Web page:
What Are Biotic Factors of a Coniferous Forest?

The biotic factors of a coniferous forest are all the living components found in this biome, which are animals, plants and protists. Examples of these biotic factors include, bears, porcupines, fir trees, pine trees and lichen.

Animals are a major biotic factor of coniferous forests. According to A-Z Animals, some of the most common species in this biome are bears, deer, elk, wolves, owls and stoats. Another biotic factor of coniferous forests is plants. Plants make up more of the biomass of coniferous forests than animals do. About.com lists some of the major species of trees in coniferous forests, which are conifer or cone-bearing trees: ponderosa pine, Douglas fir, Engelmann’s spruce, balsam fir, eastern hemlock, northern white cedar, shortleaf and longleaf. Shrubs are also common in coniferous forests. Protists, though small, are extremely important in any biome. In coniferous forests, protists include bacteria, fungi, moss and lichen.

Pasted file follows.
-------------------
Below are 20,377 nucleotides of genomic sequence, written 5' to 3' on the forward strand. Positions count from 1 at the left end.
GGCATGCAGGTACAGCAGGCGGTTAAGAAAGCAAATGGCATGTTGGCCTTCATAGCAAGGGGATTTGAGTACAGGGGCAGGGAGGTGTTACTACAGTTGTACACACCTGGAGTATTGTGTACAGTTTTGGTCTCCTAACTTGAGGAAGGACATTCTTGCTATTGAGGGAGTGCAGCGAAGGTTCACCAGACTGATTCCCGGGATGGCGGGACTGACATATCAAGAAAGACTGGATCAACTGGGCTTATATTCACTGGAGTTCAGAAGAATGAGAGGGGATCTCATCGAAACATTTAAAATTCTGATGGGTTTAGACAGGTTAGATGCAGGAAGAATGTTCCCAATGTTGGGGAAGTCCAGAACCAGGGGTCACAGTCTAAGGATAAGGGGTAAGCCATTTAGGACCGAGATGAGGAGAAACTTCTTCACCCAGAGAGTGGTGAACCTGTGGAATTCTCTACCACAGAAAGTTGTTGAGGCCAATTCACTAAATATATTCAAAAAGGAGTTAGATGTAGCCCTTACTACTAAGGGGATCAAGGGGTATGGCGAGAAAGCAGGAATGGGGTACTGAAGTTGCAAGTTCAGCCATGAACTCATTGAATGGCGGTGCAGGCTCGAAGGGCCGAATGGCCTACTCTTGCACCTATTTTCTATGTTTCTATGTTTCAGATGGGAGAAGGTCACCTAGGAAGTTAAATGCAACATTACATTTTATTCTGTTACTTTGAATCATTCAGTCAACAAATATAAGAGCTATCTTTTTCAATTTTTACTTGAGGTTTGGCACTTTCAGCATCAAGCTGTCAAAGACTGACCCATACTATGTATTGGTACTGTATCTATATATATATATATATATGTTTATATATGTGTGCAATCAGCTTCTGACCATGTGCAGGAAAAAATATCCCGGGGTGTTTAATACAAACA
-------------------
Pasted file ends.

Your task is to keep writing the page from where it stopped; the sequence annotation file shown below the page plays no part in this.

The species in coniferous forests vary depending on the location of the forest. Coniferous forests are grouped roughly into boreal forests and temperate forests. Boreal coniferous forests are located in the Arctic Circle, and corresponding species, such as elk and bears, must be adapted to the cold. Temperate coniferous forests are those found in the western United States, parts of South America and New Zealand. Species found in these locations include deer, bears, foxes and rabbits.